Jackson Pollock’s 1943 “Mural,” his largest-ever painting, is now on view at the Guggenheim Museum in its first display in New York City in more than 20 years.
Although Pollock was not yet pouring and dripping paint on canvases on the floor, as he would be by 1947, “Mural” marks a pivotal development of his style. Influenced in part by Surrealism and the Mexican muralists, he began to challenge traditional notions of painting, experimenting with real and mythical imagery, dynamic gestures, and all-over composition.
“Away From the Easel: Mural,” organized by Megan Fontanella, the museum’s curator of modern art and provenance, includes related works by the artist. It will remain on view at the Guggenheim through Sept. 19, 2021.
Four at Ashawagh
“Continuum,” an exhibition organized by the Berry Campbell Gallery of work by Eric Dever, Mike Solomon, Susan Vecsey, and Frank Wimberley, will open tomorrow at Ashawagh Hall in Springs and remain on view through Monday.
Mr. Dever’s paintings have evolved from a limited palette to the “use of saturated, matte, electric, and often acid color,” according to The Star’s Jennifer Landes. Mr. Solomon’s work ranges from reflective, abstract watercolors, through floating, curvilinear sculpture, to recent drawings of African-American first responders.
Often marked by horizon lines separating bands of color, Ms. Vecsey’s canvases straddle the line between landscape painting and pure abstraction. Mr. Wimberley’s multilayered paintings have an improvisational quality akin to jazz.
Elmgreen & Dragset
An exhibition of new work by Elmgreen & Dragset, who are Michael Elmgreen of Denmark and Ingar Dragset of Norway, opens today at the Pace Gallery in East Hampton. The show features five sculptures and “Short Story,” an off-site outdoor sculptural installation.
Situated on a tennis court, “Short Story” incorporates two bronze sculptures of young boys following a tennis match, one the obvious winner, the other the loser. The scene captures the charged moment following defeat and gives rise to questions about competition and fairness.
Elmgreen & Dragset’s practice combines sculpture, large-scale installations, performance, and public artworks, often challenging the ways in which art is presented and experienced. The show will run through Nov. 15.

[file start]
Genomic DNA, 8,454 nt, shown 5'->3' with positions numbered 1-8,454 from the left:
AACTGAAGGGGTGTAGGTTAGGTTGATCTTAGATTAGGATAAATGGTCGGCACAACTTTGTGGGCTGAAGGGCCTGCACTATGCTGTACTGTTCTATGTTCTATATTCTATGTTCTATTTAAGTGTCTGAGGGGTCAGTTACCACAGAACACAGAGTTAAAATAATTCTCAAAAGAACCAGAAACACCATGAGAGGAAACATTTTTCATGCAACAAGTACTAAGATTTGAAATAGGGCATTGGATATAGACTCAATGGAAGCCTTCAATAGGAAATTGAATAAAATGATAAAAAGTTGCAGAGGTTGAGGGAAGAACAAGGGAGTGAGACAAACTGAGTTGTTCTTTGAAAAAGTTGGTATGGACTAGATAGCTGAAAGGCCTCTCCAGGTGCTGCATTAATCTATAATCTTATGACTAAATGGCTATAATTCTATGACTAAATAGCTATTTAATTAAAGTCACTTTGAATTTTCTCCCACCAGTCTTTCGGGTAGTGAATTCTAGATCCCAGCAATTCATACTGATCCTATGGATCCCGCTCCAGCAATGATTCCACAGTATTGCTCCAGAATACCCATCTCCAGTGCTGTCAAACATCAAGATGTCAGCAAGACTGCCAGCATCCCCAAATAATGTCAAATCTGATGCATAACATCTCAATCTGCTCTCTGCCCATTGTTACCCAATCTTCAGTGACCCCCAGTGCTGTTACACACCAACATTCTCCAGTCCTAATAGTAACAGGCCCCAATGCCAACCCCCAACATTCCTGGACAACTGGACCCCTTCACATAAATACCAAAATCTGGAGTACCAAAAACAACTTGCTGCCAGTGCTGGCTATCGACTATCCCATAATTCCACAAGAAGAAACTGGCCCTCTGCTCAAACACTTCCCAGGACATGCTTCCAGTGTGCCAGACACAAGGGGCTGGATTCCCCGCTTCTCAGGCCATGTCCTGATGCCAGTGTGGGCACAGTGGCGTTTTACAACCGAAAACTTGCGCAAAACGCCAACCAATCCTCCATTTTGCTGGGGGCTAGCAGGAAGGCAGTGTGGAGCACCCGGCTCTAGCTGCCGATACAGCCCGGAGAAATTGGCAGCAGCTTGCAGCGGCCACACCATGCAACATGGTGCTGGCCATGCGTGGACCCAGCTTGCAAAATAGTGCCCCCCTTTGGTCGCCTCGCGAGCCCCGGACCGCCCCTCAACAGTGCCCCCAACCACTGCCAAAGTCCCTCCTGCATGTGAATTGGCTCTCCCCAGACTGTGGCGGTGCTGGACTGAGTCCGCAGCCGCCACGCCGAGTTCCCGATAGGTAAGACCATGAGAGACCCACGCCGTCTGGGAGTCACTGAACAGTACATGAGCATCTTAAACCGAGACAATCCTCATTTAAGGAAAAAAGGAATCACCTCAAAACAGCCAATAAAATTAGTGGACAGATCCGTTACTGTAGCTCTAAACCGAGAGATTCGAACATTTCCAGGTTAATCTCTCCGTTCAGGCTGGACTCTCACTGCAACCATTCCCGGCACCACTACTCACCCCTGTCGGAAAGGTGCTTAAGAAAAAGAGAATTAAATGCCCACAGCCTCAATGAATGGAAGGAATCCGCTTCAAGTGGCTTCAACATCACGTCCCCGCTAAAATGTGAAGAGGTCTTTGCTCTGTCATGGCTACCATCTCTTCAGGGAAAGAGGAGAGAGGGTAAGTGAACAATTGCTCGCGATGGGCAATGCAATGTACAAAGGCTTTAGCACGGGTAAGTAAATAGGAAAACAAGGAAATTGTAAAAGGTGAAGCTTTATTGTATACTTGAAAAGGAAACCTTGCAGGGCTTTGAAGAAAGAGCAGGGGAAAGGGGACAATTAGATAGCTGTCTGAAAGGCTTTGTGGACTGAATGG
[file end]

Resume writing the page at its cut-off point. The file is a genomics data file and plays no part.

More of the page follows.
Solo at Halsey McKay
Solo shows of work by Patrick Brennan and Scott Olson are on view at the Halsey McKay Gallery in East Hampton through Nov. 14. Mr. Brennan’s exhibition, “Life Raft,” includes paintings, installation, and video work that together create a large and complicated space with openings, windows, and portals. His materials include acrylic paint, foam, Popsicle sticks, ink, Mylar, lava lamps, and wooden crates, to name just a few.
Mr. Olson paints by integrating brushes with unusual tools he collects or constructs. By layering, masking, and scraping, his compositions reflect his labor. The six paintings in the show are geometric, organic, and grounded in his fascination with music.
East Hampton Pair
Colm Rowan Fine Art in East Hampton is presenting paintings by Chris Kelly and Ken Miller, both of whom live in East Hampton, through Monday.
Mr. Kelly approaches each canvas as a combination of painting, drawing, and sculpture, building on an underlying structure that interacts with successive blocks and lines of color.
Mr. Miller was originally a photographer, whose book “The Hamptons: Long Island’s East End,” was published in 1993. He has since turned to painting. The works in the exhibition, inspired by his travels in northern India, feature women at prayer, wearing vibrantly colored saris.
The Spanish sculptor Jaume Plensa, four of whose monumental bronze portraits can be seen outside the Parrish Art Museum in its “Field of Dreams” exhibition, will discuss his work with Alicia Longwell, the museum’s chief curator, tomorrow at 5 p.m. His totemic portraits, originally carved from oak and standing over nine feet tall, “embrace the human form and its capacity to speak to us and move us deeply,” Ms. Longwell has said.
Their conversation will be streamed live. Registration is free, via the museum’s website.
Group at Grenning
“Compte Rendu,” a group exhibition of art that engages social issues, will be on view at the Grenning Gallery in Sag Harbor from Saturday through Nov. 8. The title is 18th-century French for “Report to the King,” a nod to the forthcoming presidential election.
Participating artists are Kristy Gordon, Adam Straus, Steven Levin, Melissa Franklin Sanchez, Patricia Watwood, Patrick Byrnes, Emily Persson, George Morton, Leo Mancini-Hresko, and Scott Bluedorn.
Playing in Bridge
Fifteen artists whose work embodies a “too often lost, playful spirit,” are featured in “Time to Play” at the White Room Gallery in Bridgehampton from today through Nov. 1, with a reception set for Saturday from 5 to 7 p.m. Classic cartoon characters, Pop tropes, and celebrities from Einstein to Elvis figure in many of the artworks.